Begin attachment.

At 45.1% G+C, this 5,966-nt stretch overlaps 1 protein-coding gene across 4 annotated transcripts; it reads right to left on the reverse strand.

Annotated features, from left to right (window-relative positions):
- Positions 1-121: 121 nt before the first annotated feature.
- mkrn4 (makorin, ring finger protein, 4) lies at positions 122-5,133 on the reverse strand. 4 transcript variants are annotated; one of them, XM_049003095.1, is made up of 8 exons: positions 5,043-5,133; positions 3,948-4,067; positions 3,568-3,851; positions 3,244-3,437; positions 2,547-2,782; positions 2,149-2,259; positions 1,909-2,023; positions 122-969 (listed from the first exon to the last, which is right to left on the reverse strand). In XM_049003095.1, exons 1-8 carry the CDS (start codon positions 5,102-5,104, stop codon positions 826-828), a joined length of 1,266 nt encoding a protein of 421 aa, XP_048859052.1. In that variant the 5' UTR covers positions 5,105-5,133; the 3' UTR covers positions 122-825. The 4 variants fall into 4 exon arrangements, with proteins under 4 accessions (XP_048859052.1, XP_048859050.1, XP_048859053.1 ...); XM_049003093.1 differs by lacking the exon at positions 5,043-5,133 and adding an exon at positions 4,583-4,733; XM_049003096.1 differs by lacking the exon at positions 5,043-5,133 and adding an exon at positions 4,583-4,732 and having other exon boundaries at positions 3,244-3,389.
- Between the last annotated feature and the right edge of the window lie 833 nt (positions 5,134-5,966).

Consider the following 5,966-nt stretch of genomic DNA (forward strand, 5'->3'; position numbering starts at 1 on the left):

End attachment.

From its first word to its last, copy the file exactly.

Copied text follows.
At 45.1% G+C, this 5,966-nt stretch overlaps 1 protein-coding gene across 4 annotated transcripts; it reads right to left on the reverse strand.

Annotated features, from left to right (window-relative positions):
- Positions 1-121: 121 nt before the first annotated feature.
- mkrn4 (makorin, ring finger protein, 4) lies at positions 122-5,133 on the reverse strand. 4 transcript variants are annotated; one of them, XM_049003095.1, is made up of 8 exons: positions 5,043-5,133; positions 3,948-4,067; positions 3,568-3,851; positions 3,244-3,437; positions 2,547-2,782; positions 2,149-2,259; positions 1,909-2,023; positions 122-969 (listed from the first exon to the last, which is right to left on the reverse strand). In XM_049003095.1, exons 1-8 carry the CDS (start codon positions 5,102-5,104, stop codon positions 826-828), a joined length of 1,266 nt encoding a protein of 421 aa, XP_048859052.1. In that variant the 5' UTR covers positions 5,105-5,133; the 3' UTR covers positions 122-825. The 4 variants fall into 4 exon arrangements, with proteins under 4 accessions (XP_048859052.1, XP_048859050.1, XP_048859053.1 ...); XM_049003093.1 differs by lacking the exon at positions 5,043-5,133 and adding an exon at positions 4,583-4,733; XM_049003096.1 differs by lacking the exon at positions 5,043-5,133 and adding an exon at positions 4,583-4,732 and having other exon boundaries at positions 3,244-3,389.
- Between the last annotated feature and the right edge of the window lie 833 nt (positions 5,134-5,966).

Consider the following 5,966-nt stretch of genomic DNA (forward strand, 5'->3'; position numbering starts at 1 on the left):